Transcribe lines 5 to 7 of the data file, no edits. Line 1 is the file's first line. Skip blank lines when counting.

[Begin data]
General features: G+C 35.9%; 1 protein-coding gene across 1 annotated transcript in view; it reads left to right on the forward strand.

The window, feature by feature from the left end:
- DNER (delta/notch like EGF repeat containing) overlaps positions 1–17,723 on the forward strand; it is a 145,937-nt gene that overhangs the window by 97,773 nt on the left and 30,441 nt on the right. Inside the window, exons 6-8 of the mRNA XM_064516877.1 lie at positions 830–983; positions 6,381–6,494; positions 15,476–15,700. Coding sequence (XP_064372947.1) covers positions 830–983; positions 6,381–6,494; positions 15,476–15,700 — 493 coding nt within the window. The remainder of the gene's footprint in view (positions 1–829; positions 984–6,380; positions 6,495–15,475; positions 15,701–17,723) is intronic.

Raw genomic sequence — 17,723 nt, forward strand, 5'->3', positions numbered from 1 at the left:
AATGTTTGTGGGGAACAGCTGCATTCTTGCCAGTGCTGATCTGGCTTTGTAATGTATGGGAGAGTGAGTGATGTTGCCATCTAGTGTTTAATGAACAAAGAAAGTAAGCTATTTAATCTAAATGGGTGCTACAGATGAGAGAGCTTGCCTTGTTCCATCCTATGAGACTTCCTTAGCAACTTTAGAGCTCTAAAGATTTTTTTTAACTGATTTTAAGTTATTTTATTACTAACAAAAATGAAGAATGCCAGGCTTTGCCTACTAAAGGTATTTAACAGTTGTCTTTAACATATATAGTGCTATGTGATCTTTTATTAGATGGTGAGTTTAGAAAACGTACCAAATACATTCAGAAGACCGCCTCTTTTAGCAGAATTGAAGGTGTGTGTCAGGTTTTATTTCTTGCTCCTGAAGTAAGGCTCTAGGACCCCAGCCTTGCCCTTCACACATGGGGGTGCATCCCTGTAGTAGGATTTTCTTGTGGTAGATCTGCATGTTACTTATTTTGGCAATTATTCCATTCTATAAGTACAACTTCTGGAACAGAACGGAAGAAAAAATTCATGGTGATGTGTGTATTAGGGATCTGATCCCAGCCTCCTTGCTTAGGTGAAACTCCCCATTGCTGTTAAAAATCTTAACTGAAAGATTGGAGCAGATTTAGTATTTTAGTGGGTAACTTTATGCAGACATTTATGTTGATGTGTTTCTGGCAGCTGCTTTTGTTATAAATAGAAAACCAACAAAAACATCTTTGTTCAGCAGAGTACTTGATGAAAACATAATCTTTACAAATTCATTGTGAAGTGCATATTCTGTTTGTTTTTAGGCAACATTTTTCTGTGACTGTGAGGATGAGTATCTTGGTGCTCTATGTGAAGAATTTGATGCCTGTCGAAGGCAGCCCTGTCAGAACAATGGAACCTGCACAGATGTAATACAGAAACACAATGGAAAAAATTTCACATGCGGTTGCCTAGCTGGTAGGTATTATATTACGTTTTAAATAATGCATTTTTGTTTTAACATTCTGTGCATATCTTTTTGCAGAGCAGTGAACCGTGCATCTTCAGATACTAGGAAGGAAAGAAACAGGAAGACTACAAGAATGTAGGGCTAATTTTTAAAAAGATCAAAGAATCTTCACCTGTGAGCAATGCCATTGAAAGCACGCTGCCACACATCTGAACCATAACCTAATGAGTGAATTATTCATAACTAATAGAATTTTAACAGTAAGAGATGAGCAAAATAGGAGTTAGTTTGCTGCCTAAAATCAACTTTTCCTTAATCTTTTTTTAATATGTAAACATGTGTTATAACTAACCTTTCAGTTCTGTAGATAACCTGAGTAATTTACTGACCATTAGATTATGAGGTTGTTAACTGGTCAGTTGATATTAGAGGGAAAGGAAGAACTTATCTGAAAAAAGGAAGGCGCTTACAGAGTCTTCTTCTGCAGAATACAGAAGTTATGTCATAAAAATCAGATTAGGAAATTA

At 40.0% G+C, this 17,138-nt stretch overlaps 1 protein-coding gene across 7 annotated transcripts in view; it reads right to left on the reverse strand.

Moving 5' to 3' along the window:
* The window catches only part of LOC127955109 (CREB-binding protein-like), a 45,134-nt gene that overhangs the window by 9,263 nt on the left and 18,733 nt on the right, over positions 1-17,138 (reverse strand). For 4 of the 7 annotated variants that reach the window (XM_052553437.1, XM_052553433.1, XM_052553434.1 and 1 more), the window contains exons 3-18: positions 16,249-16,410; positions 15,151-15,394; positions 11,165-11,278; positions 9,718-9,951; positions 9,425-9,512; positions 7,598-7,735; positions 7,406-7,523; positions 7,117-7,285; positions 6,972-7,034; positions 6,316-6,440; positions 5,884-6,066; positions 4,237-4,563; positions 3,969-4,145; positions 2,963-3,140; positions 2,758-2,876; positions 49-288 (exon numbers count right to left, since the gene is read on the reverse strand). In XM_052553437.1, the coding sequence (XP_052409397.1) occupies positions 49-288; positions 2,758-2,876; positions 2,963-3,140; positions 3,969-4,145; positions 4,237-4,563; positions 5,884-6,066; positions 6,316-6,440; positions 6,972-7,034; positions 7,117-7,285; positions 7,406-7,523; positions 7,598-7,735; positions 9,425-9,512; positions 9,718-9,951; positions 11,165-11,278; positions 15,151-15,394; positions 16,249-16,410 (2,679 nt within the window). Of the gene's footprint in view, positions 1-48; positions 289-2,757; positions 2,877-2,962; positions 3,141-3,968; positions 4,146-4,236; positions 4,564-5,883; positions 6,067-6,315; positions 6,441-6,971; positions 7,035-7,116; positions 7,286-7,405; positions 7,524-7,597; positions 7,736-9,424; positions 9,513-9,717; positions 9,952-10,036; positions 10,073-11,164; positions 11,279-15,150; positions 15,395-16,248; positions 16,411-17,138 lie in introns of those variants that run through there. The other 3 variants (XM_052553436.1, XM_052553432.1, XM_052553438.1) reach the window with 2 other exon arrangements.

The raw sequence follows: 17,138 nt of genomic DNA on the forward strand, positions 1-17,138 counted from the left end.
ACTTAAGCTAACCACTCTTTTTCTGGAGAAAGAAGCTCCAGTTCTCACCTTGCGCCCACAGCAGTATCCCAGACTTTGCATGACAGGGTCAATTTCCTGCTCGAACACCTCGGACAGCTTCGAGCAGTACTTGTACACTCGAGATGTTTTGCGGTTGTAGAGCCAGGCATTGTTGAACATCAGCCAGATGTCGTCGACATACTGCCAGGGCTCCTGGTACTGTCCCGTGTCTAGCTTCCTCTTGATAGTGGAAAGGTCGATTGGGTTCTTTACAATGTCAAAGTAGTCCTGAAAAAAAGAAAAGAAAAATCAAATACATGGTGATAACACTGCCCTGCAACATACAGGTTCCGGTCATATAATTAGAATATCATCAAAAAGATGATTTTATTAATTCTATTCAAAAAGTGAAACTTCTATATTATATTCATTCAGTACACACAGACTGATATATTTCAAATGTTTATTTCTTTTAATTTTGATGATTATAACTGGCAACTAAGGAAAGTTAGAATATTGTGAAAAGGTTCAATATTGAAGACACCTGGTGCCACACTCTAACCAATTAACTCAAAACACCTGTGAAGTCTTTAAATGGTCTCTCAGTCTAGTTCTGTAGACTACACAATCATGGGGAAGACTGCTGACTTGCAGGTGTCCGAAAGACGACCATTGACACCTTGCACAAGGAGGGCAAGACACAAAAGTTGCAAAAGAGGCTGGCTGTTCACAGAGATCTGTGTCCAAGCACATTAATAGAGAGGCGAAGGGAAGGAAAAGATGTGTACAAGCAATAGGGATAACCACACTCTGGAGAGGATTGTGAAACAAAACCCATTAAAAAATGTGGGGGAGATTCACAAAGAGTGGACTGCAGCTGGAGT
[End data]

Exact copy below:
AATGTTTGTGGGGAACAGCTGCATTCTTGCCAGTGCTGATCTGGCTTTGTAATGTATGGGAGAGTGAGTGATGTTGCCATCTAGTGTTTAATGAACAAAGAAAGTAAGCTATTTAATCTAAATGGGTGCTACAGATGAGAGAGCTTGCCTTGTTCCATCCTATGAGACTTCCTTAGCAACTTTAGAGCTCTAAAGATTTTTTTTAACTGATTTTAAGTTATTTTATTACTAACAAAAATGAAGAATGCCAGGCTTTGCCTACTAAAGGTATTTAACAGTTGTCTTTAACATATATAGTGCTATGTGATCTTTTATTAGATGGTGAGTTTAGAAAACGTACCAAATACATTCAGAAGACCGCCTCTTTTAGCAGAATTGAAGGTGTGTGTCAGGTTTTATTTCTTGCTCCTGAAGTAAGGCTCTAGGACCCCAGCCTTGCCCTTCACACATGGGGGTGCATCCCTGTAGTAGGATTTTCTTGTGGTAGATCTGCATGTTACTTATTTTGGCAATTATTCCATTCTATAAGTACAACTTCTGGAACAGAACGGAAGAAAAAATTCATGGTGATGTGTGTATTAGGGATCTGATCCCAGCCTCCTTGCTTAGGTGAAACTCCCCATTGCTGTTAAAAATCTTAACTGAAAGATTGGAGCAGATTTAGTATTTTAGTGGGTAACTTTATGCAGACATTTATGTTGATGTGTTTCTGGCAGCTGCTTTTGTTATAAATAGAAAACCAACAAAAACATCTTTGTTCAGCAGAGTACTTGATGAAAACATAATCTTTACAAATTCATTGTGAAGTGCATATTCTGTTTGTTTTTAGGCAACATTTTTCTGTGACTGTGAGGATGAGTATCTTGGTGCTCTATGTGAAGAATTTGATGCCTGTCGAAGGCAGCCCTGTCAGAACAATGGAACCTGCACAGATGTAATACAGAAACACAATGGAAAAAATTTCACATGCGGTTGCCTAGCTGGTAGGTATTATATTACGTTTTAAATAATGCATTTTTGTTTTAACATTCTGTGCATATCTTTTTGCAGAGCAGTGAACCGTGCATCTTCAGATACTAGGAAGGAAAGAAACAGGAAGACTACAAGAATGTAGGGCTAATTTTTAAAAAGATCAAAGAATCTTCACCTGTGAGCAATGCCATTGAAAGCACGCTGCCACACATCTGAACCATAACCTAATGAGTGAATTATTCATAACTAATAGAATTTTAACAGTAAGAGATGAGCAAAATAGGAGTTAGTTTGCTGCCTAAAATCAACTTTTCCTTAATCTTTTTTTAATATGTAAACATGTGTTATAACTAACCTTTCAGTTCTGTAGATAACCTGAGTAATTTACTGACCATTAGATTATGAGGTTGTTAACTGGTCAGTTGATATTAGAGGGAAAGGAAGAACTTATCTGAAAAAAGGAAGGCGCTTACAGAGTCTTCTTCTGCAGAATACAGAAGTTATGTCATAAAAATCAGATTAGGAAATTA

At 40.0% G+C, this 17,138-nt stretch overlaps 1 protein-coding gene across 7 annotated transcripts in view; it reads right to left on the reverse strand.

Moving 5' to 3' along the window: